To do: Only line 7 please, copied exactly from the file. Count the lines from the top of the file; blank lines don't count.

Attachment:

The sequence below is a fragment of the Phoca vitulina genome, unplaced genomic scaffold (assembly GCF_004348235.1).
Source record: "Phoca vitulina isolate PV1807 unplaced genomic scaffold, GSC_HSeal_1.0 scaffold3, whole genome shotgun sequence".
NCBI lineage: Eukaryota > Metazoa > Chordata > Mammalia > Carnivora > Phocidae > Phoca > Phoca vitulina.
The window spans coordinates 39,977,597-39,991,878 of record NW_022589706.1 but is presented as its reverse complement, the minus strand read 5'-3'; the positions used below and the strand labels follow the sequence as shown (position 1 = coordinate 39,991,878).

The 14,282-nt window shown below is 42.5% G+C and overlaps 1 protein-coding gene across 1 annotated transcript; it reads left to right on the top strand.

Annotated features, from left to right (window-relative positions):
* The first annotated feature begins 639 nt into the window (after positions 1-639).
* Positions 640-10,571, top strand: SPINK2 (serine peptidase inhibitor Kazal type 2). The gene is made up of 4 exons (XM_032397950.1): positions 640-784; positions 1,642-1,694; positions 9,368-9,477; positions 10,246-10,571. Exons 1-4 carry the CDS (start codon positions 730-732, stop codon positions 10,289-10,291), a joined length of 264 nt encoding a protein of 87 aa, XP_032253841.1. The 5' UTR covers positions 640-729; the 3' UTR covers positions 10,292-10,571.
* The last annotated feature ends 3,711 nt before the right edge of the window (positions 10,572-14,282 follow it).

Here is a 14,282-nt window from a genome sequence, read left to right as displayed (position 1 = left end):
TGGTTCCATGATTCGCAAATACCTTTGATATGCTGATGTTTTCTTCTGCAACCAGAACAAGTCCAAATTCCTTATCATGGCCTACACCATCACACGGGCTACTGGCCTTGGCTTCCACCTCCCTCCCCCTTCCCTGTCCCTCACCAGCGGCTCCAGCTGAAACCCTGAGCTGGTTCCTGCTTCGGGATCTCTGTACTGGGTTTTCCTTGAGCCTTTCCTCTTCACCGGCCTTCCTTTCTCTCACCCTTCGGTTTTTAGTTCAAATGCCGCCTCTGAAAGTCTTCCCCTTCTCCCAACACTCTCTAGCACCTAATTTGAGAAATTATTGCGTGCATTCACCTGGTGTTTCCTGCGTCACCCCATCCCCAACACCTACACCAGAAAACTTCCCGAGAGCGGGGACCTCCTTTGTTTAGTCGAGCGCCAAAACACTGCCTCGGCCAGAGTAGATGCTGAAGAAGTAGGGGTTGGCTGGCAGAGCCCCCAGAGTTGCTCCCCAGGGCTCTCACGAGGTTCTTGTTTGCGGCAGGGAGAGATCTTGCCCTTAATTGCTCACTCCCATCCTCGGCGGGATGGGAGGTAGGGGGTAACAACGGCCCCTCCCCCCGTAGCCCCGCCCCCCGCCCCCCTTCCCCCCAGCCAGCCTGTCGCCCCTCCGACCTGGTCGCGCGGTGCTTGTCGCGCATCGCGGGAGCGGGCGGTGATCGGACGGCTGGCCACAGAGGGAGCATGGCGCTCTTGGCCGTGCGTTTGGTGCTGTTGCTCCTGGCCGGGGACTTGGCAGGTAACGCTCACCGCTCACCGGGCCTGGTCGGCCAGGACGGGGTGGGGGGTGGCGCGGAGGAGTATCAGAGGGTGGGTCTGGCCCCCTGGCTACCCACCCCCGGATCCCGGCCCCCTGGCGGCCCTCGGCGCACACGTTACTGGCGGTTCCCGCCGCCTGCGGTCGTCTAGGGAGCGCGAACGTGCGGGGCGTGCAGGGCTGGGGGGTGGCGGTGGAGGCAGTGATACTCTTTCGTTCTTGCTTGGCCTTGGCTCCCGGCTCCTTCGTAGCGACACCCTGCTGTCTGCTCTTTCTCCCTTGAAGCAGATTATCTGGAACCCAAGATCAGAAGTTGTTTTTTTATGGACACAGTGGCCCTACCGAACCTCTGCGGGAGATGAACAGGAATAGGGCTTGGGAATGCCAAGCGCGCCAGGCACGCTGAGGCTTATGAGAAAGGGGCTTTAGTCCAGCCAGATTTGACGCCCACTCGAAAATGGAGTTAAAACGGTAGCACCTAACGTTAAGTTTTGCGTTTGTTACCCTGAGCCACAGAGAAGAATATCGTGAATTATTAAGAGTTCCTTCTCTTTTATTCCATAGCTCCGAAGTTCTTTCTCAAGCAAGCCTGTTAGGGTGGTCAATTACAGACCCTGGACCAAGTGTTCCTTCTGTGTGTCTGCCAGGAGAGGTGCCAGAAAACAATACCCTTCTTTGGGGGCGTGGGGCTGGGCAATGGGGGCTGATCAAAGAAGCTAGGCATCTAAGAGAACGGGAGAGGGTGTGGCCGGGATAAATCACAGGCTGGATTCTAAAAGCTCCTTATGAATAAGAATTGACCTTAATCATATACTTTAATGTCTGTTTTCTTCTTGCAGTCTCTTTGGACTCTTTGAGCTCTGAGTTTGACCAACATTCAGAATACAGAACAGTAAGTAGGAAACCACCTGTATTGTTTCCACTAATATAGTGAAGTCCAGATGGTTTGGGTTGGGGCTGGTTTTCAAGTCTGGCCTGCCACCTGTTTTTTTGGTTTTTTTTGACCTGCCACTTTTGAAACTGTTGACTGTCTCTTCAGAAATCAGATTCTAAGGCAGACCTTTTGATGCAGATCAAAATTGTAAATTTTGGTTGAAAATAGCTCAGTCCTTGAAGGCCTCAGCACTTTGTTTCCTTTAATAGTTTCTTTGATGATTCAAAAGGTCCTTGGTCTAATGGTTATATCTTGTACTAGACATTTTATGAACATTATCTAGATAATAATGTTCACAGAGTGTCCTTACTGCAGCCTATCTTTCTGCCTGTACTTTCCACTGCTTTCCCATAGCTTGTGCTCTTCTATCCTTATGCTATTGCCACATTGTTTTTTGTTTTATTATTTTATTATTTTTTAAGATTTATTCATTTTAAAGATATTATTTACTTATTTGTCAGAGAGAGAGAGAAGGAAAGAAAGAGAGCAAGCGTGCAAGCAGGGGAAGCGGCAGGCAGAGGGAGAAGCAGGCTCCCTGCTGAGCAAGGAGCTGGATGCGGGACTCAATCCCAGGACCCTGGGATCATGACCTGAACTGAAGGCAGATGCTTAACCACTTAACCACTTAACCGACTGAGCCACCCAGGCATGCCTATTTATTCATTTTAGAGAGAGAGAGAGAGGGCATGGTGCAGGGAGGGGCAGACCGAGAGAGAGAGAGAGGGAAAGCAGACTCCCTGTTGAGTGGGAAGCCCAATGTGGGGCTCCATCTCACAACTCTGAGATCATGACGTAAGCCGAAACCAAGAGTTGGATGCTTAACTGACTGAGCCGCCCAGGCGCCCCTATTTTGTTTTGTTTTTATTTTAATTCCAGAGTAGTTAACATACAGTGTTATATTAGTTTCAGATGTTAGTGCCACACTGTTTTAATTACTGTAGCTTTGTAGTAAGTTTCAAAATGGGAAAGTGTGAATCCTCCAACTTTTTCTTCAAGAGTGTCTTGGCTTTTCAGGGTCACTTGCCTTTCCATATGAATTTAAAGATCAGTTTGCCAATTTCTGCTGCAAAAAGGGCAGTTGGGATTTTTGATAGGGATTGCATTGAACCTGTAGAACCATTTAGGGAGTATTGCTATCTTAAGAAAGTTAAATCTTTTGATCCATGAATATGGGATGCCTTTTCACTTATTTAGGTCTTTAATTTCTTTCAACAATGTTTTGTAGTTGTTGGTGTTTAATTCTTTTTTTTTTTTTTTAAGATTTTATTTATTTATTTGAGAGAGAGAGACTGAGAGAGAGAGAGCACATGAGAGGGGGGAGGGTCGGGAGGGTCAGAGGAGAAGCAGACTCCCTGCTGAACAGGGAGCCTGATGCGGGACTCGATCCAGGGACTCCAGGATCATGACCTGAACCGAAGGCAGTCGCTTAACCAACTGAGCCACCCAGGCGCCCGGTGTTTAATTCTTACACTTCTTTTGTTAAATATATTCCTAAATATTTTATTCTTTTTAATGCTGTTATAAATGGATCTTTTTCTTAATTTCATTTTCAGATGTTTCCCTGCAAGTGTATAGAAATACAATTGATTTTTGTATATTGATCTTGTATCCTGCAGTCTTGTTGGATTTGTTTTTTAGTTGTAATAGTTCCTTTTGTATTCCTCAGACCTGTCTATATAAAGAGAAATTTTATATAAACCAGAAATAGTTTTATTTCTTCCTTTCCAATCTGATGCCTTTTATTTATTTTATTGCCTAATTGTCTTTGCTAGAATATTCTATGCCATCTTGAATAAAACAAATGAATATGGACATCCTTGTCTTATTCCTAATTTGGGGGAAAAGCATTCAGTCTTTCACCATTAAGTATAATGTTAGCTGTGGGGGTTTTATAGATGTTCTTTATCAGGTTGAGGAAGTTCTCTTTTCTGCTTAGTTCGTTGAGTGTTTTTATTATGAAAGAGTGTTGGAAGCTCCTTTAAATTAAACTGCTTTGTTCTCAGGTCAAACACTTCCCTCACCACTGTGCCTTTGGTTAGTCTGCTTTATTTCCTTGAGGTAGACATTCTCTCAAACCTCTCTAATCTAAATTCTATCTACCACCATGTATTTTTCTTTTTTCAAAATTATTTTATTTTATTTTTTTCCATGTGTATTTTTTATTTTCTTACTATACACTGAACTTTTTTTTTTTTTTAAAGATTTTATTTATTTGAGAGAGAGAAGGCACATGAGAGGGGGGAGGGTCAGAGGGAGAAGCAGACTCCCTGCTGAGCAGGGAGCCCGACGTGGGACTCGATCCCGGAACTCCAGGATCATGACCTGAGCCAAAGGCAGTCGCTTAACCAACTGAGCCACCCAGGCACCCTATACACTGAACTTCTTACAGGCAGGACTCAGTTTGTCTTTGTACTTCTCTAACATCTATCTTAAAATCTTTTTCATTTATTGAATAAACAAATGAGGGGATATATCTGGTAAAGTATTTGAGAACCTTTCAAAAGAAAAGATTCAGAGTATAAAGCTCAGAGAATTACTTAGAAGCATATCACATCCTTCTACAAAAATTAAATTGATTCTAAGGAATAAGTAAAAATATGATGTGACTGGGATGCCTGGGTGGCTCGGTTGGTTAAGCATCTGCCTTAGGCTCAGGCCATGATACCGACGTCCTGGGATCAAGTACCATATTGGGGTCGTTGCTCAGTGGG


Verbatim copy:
* The first annotated feature begins 639 nt into the window (after positions 1-639).